The province also promised to boost consumer protections against the high-pressure sales tactics of direct sellers, review various funeral, burial and bereavement legislation and develop a strategy to co-ordinate land use in the area around Winnipeg.

Otherwise, the throne speech repeated past promises.

The province said it is weeks away from releasing its economic growth plan.

An implementation plan to update the delivery of mental health and addictions services is being formulated, as is legislation that would require a referendum before a major tax increase is levied on Manitobans. 

Economic champion in north

A lead entity will be chosen to oversee economic growth in the province's northern reaches and a review of the province's kindergarten to Grade 12 education system is underway.

On health care, the province will release a clinical and preventive services plan next summer to inform future reforms. 

The province remains intent on building 1,200 personal care home beds, it said, but the eight-year target was recently extended to 2025. 

Ceremonial cannon fire signals the start of the fourth session of the 41st Manitoba Legislature. (Warren Kay/CBC)

The province will also prohibit any further expansion of the gaming industry, which the Pallister government has been reluctant to do in the first 2½ years of its mandate, until a review is completed. 

This would include VLTs, though the maintenance of existing facilities will proceed.

"I don't think there are many Manitobans who believe we should hang our revenue dependency on the need for people playing VLTs or gambling," Pallister said. "We need to have a strategy as to where we're going and I think it's important to do that analysis."

We're listening, Pallister says

The premier said the throne speech demonstrated his government's commitment to getting the province back on track.

"I think if you wanted to apply one theme to this throne speech that would be, I think, appropriate, you could say it's evidence of we're listening to Manitobans."

To reporters, Pallister defended a line in the address that said federal and local tax increases "threaten our prosperity."

"When I see things like a growth fee (on new residential developments in Winnipeg) or a federal proposal to jack up taxes on small businesses and medium enterprise or farm families, I don't like it."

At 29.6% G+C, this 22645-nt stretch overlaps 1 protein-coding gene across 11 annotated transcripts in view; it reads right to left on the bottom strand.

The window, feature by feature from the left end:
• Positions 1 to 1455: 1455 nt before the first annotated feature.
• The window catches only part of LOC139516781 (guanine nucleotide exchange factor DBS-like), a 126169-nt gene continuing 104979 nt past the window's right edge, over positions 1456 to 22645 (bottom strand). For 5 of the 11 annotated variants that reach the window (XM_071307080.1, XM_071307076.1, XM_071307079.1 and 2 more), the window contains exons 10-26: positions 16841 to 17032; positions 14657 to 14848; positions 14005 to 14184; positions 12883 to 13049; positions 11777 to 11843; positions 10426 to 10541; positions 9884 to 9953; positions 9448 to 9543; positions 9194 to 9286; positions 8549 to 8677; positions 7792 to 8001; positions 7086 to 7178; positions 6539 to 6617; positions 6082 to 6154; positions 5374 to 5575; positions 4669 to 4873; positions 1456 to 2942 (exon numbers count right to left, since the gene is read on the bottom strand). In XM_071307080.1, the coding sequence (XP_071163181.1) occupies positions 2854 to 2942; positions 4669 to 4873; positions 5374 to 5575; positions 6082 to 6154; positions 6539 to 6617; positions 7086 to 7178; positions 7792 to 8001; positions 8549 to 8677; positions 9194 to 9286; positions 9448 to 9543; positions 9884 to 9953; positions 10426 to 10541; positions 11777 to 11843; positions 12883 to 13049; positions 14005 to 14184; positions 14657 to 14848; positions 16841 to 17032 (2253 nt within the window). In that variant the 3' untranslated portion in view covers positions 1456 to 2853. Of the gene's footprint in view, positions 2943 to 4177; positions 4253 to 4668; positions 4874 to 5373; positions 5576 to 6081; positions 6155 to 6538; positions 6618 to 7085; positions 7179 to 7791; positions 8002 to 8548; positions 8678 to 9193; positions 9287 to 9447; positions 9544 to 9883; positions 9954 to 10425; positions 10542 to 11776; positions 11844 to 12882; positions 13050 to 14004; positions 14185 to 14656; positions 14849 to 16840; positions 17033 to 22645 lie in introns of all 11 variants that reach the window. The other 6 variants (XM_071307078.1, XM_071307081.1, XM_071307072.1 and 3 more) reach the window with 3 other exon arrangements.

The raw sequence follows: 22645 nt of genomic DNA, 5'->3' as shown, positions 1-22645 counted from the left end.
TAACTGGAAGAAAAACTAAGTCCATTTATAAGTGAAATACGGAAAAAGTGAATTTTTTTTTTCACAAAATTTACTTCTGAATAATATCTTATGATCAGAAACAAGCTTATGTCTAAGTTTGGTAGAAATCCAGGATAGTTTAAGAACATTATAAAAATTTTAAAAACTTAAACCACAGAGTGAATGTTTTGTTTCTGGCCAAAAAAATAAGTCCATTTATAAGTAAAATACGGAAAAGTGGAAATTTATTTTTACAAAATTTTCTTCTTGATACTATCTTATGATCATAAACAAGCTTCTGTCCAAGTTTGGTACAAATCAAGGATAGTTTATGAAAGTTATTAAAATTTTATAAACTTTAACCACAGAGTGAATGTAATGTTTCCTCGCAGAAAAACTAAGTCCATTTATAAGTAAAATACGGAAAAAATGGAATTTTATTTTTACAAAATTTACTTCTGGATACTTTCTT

Manitoba premier Brian Pallister answers questions from the media about his government's fourth throne speech, which laid out how the province is striving to continue to make Manitoba the most improved province in Canada. (John Woods/The Canadian Press)

Little was said in the speech about the new climate change plan, but one line suggests the fight against Ottawa's carbon levy is far from over.

"The imposition of an unfair, escalating federal carbon tax on Manitobans will be opposed," it said, but Pallister declined to share how he would do that. 

The Wilderness Committee's Eric Reder said he is disappointed there was not more direction in the speech on saving our environment.

No update on municipal cash

The throne speech had no mention if the province would boost funding for municipalities, whose provincial grant remains at 2016 levels.

Winnipeg Mayor Brian Bowman, who's long campaigned for the funding freeze to thaw, says he's frustrated the throne speech did not signal how much would flow into the city's coffers.

"It'll be something we'll continue to press the province to be more timely with that information," he said.

They've spent an entire term paying for reports they haven't been able to do anything with- Liberal Leader Dougald Lamont

After the address, the NDP and Liberals railed against government inaction on the meth file. 

New Democrat Leader Wab Kinew is also irked the province intends to reform the welfare system.

"​This government, in every area they've touched to date, have put cutting costs and trying to save money ahead of the needs of real people," Kinew said. "If they're turning their attention to this area now, I suspect that a lot of people will be feeling pain as a result."

Liberal Leader Dougald Lamont says it's time for the Progressive Conservatives to stop rambling about the reports they're commissioning and start governing.

"We're still talking about new plans that might be coming out in the next few months or a year from now," he said. "They've spent an entire term paying for reports they haven't been able to do anything with."

About the Author

Ian Froese

Reporter

Ian Froese reports from the Manitoba Legislature for CBC Manitoba. He previously wrote for the Brandon Sun and the Carillon in Steinbach. Story idea? Email ian.froese@cbc.ca.